This week we plan to give every child a chance to draw a self portrait. This has become an important tradition at Tulip Tree–a part of a larger study of identity and community. Many of the projects we work on in the classroom are directed by small groups of children who have shown an emerging interest in a topic or idea. However, occasionally we invite all of the children to partake in a particular piece of work because we believe it is valuable for the whole community to have a shared experience. So over the course of this week each child will work in a small group on drawing a picture of their face.
We got ready for this morning by putting together some new mirrors. I simply had to walk into the playroom with a couple tools in my hand and many children swarmed near by to ask if they could help. Once the mirrors were built, LDB and KC stuck around to play with mirrors’ light reflections.
Then at circle time we read a book titled, Two Eyes, A Nose and A Mouth. This book lovingly describes both the basic components of a face and all the differences in these features that make us special and distinguishable from each other.
Our first small group included HJ, CR, VH, OS, and AH. We spent some time exploring the mirrors and how our expressions change when we act out different feelings. We also slowly traced our faces with our finger tips noticing texture and shape. CR said his eyebrows “feel like candy.” And HJ noted that his eyelashes were both “soft and prickly.”
Then we got down to the business of drawing. Pen in hand, with a photo of themselves to reference and a mirror to look in, each child bent to the task of drawing their faces. There were several proud moments. “Look!” called OS pointing to her paper, in addition to drawing her own face she added a tiny portrait of her baby sister, “I have a baby. I draw my baby, this is tiny baby.” CR got up from the table and brought his drawing over to me so I could see it up close a couple different times, “Look at the mouth!” he said, he even drew three of his teeth in between the lips. AH described her process, “I looked at myself and I drew my ponytails . . . and I also drew my tongue. I made sharp teeth, see?” As VH continued to draw she told me, “This is my body, this is my head. My head’s getting bigger, see?”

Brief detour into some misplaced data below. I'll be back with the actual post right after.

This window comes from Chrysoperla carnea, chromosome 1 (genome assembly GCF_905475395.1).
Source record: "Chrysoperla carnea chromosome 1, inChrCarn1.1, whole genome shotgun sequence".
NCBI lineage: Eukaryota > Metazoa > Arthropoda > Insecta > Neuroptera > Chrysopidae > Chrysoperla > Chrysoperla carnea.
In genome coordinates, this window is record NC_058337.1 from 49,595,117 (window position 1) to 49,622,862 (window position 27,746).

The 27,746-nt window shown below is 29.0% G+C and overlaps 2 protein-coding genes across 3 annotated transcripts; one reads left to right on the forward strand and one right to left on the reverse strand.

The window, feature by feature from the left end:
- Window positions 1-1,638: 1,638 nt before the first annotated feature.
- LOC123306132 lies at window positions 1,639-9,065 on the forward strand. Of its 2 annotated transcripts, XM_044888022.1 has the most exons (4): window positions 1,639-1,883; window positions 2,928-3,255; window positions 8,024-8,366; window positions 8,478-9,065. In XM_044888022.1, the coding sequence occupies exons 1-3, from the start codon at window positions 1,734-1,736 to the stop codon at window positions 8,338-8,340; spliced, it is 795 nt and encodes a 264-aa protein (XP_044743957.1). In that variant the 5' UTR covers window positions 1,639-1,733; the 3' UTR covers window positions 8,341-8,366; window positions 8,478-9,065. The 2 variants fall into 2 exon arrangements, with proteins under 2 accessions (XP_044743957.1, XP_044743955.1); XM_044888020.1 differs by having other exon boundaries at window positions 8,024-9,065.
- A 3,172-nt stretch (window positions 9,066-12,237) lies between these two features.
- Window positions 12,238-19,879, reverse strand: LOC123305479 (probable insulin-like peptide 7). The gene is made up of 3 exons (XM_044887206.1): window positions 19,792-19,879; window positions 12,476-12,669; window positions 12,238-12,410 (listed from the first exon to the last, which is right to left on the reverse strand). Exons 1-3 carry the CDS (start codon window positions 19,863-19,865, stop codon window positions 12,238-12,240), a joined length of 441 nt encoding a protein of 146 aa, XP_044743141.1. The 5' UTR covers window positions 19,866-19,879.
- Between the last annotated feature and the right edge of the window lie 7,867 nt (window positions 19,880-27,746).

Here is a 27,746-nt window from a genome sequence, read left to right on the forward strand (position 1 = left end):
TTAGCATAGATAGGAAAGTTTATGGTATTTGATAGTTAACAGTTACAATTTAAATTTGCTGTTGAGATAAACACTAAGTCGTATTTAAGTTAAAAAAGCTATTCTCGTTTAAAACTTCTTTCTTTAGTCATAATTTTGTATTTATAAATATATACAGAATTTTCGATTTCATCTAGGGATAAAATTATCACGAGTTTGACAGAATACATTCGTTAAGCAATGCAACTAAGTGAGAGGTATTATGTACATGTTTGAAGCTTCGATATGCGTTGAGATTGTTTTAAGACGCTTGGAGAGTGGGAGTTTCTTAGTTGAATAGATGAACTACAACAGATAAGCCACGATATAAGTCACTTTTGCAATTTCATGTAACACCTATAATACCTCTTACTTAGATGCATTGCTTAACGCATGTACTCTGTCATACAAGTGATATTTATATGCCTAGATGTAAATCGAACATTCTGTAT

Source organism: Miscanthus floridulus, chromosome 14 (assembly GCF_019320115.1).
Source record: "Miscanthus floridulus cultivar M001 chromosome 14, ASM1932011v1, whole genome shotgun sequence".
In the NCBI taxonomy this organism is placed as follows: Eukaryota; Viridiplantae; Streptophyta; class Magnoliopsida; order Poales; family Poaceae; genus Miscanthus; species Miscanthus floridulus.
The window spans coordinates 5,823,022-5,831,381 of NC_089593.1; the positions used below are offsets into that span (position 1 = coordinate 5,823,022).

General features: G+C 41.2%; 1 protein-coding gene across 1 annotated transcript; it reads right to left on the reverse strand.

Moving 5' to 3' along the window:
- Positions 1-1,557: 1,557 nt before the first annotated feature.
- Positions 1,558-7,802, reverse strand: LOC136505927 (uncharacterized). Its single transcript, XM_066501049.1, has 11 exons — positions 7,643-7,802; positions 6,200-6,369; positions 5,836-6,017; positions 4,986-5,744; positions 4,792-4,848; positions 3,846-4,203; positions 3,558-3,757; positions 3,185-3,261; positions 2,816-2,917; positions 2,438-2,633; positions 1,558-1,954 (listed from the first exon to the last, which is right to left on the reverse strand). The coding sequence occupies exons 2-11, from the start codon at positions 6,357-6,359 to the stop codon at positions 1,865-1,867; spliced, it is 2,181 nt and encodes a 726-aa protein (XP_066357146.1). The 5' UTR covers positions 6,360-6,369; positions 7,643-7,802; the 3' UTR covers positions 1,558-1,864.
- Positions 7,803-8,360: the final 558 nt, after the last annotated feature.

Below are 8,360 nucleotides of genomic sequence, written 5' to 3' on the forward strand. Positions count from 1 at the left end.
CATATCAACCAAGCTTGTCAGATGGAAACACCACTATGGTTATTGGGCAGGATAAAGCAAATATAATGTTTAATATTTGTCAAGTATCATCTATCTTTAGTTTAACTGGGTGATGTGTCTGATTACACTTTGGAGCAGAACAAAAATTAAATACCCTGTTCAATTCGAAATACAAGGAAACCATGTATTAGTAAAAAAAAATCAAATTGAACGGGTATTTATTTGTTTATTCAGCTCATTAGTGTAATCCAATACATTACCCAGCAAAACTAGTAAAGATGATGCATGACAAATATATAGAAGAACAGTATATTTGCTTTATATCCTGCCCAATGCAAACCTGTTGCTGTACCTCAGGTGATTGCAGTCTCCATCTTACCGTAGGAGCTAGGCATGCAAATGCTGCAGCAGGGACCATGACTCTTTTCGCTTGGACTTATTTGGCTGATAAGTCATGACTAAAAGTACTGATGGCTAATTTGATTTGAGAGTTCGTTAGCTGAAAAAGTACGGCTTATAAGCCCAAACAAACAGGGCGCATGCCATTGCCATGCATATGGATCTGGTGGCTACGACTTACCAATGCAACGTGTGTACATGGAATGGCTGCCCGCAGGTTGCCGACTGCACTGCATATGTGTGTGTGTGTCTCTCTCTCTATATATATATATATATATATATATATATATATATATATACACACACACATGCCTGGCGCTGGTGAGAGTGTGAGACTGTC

This small group contained a wide developmental span in terms of fine motor skills and practice drawing from life (and on top of that, HJ was using his non-dominant hand to draw because his drawing hand is in a splint!). Despite this wide gap, each child was able to find meaning, challenge and joy is this investigation. It seems that young children are intrinsically motivated to make marks to represent themselves on paper and equally delighted to be given permission and time to stare into their own faces and photos.